Witty, poignant, and apparently controversial, Three Billboards outside Ebbing, Missouri has – since snapping up four Golden Globes and a number of BAFTAs – suddenly established a divisive place for itself in this awards season. It seems there are those of us who like it – looking at you Hollywood Foreign Press – and those among us that struggle, or even refuse, to praise a film that encourages sympathy for a racist police officer. These increasingly vocal critiques have boiled over since its recent award momentum; the criticism seems to be that Martin McDonagh is crass and irresponsible for neglecting the details of Dixon’s racism and then gifting the character a redemptive arc. It’s a criticism that, sadly, is utterly blind to McDonagh’s nakedly frank intentions.

Given years of poor representation in the industry, films that look to study the African-American experience are not to be ignored. And Martin McDonagh addresses a key bracket of this: problematic race relations in the South. Yet, he daringly deals with this aspect of his world through the lens of an immature, racist police officer who is infamous for torturing a black prisoner. And it is clear that McDonagh does not look to make ground-breaking statements on the firm grip that America’s racist past has on its equally troubling present; he is here to explore human beings at their most raw. Frances McDormand’s Mildred and Sam Rockwell’s Dixon are both consumed and driven by hate, and the film is constantly challenging us – daring us to notice the undeniably transparent similarities between two characters who we thought were morally opposite.

It’s a criticism that, sadly, is utterly blind to McDonagh’s nakedly frank intentions

Like when McDonagh made us open a tiny bit of our heart up to Ralph Fiennes’ cold, cruel Harry in In Bruges, we are forced to accept the truth of moral ambiguity.

He refuses to give us the easy answers that so many feel this film should give us. An Oscar-bait rehash of this film would soften up Mildred and give us a sugary, just resolution. But, finally, a film that really challenges us has the chance to gain a wealth of acclaim.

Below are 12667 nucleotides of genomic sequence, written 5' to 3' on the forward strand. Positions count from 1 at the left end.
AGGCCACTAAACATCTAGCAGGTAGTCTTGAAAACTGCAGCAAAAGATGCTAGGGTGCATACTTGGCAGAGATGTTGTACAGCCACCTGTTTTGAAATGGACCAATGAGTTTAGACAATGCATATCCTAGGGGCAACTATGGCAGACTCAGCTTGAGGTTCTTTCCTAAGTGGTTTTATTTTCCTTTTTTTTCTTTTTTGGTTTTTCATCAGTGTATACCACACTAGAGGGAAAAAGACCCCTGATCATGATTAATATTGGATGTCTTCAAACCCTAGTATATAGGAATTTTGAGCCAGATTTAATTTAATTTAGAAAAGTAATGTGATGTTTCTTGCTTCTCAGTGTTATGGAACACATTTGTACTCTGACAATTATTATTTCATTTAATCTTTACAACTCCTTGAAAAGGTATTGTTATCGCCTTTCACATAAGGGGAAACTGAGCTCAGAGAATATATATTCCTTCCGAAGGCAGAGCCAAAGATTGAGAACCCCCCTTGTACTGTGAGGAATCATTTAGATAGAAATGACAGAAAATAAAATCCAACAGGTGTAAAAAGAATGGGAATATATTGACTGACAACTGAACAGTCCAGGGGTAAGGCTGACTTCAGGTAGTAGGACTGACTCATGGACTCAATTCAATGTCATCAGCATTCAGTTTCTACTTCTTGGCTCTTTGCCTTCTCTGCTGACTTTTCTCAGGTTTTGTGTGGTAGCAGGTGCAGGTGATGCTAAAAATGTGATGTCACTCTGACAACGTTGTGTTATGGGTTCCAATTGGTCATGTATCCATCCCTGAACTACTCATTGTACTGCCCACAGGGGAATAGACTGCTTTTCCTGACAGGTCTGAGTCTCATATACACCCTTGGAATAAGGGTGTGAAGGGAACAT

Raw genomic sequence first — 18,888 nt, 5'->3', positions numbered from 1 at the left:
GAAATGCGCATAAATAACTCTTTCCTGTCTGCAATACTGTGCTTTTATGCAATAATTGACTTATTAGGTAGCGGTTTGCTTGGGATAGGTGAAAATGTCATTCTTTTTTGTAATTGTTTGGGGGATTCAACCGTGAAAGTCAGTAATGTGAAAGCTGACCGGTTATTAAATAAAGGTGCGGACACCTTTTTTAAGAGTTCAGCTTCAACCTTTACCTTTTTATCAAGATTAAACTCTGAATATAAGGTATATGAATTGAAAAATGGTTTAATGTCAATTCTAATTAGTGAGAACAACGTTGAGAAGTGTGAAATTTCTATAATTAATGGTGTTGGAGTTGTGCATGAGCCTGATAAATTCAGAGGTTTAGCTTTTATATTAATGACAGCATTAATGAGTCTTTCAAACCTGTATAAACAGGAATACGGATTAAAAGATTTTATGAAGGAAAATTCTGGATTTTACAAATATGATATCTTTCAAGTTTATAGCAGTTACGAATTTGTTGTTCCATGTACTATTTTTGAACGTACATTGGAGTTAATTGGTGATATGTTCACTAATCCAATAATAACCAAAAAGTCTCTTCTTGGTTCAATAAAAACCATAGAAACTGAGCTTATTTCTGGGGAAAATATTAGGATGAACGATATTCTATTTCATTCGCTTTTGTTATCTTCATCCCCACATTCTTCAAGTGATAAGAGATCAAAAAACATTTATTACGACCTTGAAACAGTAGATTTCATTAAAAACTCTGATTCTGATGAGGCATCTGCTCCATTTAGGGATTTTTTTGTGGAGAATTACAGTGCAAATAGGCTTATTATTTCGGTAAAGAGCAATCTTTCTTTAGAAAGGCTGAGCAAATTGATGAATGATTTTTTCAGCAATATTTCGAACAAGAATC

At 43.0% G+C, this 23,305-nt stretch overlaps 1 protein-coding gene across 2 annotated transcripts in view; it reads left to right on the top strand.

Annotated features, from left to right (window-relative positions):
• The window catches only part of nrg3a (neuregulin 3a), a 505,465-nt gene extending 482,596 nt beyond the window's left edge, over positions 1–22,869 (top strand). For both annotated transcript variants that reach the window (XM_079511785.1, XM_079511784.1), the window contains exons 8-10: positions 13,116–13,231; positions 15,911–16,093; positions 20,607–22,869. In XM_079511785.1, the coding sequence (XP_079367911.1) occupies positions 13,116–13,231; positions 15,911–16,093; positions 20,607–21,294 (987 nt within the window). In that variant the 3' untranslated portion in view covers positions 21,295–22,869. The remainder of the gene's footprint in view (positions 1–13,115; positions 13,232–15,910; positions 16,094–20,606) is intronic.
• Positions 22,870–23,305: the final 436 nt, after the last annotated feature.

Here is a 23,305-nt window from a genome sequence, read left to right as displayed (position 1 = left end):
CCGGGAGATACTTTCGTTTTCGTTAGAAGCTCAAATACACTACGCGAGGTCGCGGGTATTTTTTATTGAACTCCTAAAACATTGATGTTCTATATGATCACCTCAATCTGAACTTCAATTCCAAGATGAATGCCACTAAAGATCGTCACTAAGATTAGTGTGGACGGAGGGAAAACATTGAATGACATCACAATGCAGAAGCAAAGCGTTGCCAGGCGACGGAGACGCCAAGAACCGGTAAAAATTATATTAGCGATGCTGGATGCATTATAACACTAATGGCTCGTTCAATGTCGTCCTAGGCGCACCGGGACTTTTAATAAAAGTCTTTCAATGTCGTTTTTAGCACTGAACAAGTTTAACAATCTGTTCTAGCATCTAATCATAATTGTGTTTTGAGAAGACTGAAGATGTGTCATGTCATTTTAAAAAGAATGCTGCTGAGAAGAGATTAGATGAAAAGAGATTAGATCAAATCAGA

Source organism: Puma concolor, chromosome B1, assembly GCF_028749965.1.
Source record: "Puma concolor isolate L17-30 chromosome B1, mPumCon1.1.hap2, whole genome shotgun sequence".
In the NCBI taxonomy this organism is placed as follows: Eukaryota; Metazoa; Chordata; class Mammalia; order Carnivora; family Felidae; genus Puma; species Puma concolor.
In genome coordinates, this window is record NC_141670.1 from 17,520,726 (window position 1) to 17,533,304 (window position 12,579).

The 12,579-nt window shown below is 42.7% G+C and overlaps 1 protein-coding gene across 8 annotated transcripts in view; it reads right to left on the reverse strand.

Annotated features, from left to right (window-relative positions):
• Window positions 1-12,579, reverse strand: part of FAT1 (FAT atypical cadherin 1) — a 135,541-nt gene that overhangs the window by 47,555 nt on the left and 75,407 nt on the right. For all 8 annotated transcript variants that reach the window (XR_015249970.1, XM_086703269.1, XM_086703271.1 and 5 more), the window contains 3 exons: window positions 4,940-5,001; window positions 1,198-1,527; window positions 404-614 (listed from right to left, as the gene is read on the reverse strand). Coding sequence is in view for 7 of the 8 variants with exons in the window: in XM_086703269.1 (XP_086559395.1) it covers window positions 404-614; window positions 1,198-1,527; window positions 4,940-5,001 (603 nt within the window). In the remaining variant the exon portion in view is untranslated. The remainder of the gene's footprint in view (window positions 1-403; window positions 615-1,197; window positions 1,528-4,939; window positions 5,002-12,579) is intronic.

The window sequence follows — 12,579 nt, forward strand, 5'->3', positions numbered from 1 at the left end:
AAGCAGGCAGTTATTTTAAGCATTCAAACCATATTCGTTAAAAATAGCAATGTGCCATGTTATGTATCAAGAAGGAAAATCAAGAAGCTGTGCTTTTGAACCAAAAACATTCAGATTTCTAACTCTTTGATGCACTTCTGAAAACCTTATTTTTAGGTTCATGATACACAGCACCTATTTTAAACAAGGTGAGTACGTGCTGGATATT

I said that the criticism misses the point of the film, and if I haven’t made that clear already, I’m essentially saying that people are giving very short-sighted criticism to a film that urges us to see beyond black and white morality. A film that pleads us to not be short-sighted when judging human beings. Should we forgive Dixon for his violent, racist actions? No – he’s a troubled man who has some vile views and acts even more despicably. But McDonagh does not ask us to forgive him – he reminds us that people do good things, and people do bad things. We are morally and emotionally complex individuals, every single one of us.

Most importantly, we’re all fragile. We are all moulded, influenced, and ruined by the things that are imposed on us; whether that’s cruelly losing your daughter or growing up in a toxic, vile society. Every character – bar Woody Harrelson’s surprisingly admirable officer – is multifaceted and at once provokes pity and reproach. Let’s remind ourselves what Mildred and Dixon are setting off to do in that final sequence – neither character gets a truly redemptive arc. We are presented with the honest ebb and flow of humanity’s good-heart and untameable anger, and the true test is accepting that, for all the heartbreak and uplift we’ve seen in the two hours prior, the film ends with these characters making yet another reckless mistake.

This is a stirring film – it poses a dauntingly bleak plot, but throws us a vintage-McDonagh curveball with biting humour underneath the misery. But this never turned into a nauseating string of tonal shifts – it was a black coffee with a teaspoon of sugar. Driven by two painfully vulnerable performances; a remarkably defiant McDormand and a surprisingly tender Dixon. Believe every syllable of hype you’ve heard about the powerhouse performances across the board.

McDonagh forces us to accept the truth of moral ambiguity

I could waffle on about my appreciation for what Three Billboards does for an ungodly time, but I must accept that if people find these revealing character studies troubling, then it is their absolute right to criticise this. And I open it – whenever a film picks up a wave of acclaim, it’s always valuable for it to be tested and picked apart even further. But it’s only made me admire McDonagh’s efforts even further. It’s difficult but very important to understand that these troubled characters – despite their strikingly different personalities – would all benefit from letting their life be led by love, not contempt.

In a time where our surreal media reality continues making heroes and villains of every public figure, it’s refreshing to be reminded that we are all imperfect; condemn us for our moral corruption and praise us for our acts of humanity, but don’t forget that when it comes to this stupid species, there are no easy answers.

Thank you to VUE EXETER for providing this screening!

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